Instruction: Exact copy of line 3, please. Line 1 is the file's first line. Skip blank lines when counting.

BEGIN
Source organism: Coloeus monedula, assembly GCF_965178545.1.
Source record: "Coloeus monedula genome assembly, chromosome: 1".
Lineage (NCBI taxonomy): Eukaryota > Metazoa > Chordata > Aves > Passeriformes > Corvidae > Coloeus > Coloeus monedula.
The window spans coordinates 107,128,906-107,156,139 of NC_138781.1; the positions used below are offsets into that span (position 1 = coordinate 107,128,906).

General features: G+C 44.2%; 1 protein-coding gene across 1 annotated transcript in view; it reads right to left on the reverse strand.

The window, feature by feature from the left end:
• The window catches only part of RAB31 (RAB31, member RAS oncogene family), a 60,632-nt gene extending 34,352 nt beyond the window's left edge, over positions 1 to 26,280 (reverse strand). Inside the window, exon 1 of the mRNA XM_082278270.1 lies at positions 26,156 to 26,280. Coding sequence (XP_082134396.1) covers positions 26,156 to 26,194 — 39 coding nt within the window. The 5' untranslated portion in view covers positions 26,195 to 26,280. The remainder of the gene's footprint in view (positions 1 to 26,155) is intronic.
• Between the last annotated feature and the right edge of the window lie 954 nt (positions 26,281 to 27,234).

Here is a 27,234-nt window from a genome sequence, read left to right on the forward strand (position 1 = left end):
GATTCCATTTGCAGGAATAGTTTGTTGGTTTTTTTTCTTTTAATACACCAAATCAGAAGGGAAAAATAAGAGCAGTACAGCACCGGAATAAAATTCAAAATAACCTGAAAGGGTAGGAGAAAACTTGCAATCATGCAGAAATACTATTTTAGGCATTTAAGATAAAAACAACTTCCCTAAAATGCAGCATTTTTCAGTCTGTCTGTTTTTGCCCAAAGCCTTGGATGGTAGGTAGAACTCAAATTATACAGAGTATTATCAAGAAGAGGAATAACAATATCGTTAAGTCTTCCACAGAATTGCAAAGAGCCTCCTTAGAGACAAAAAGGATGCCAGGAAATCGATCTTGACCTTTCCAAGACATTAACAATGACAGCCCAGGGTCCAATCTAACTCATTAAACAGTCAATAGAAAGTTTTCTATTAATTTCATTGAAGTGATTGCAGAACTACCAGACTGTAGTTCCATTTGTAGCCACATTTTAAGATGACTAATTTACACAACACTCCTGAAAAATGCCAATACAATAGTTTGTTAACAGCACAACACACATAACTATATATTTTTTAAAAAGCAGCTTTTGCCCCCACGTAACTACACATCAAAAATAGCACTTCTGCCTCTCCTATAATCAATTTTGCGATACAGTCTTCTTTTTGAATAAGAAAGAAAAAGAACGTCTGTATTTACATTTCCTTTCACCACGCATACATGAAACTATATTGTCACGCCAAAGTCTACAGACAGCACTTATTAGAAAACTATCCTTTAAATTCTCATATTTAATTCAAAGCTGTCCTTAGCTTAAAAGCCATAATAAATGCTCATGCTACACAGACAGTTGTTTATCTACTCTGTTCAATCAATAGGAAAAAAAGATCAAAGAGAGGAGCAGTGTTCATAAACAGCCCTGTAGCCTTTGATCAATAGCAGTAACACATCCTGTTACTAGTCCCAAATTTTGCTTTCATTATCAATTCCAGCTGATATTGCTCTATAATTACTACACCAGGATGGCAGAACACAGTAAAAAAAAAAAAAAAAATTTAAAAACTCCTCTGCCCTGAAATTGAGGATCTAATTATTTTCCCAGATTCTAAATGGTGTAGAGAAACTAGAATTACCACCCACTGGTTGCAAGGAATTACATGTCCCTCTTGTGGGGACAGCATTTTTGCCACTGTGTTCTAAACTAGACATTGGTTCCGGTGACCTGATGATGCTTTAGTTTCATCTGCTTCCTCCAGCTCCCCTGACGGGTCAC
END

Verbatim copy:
Lineage (NCBI taxonomy): Eukaryota > Metazoa > Chordata > Aves > Passeriformes > Corvidae > Coloeus > Coloeus monedula.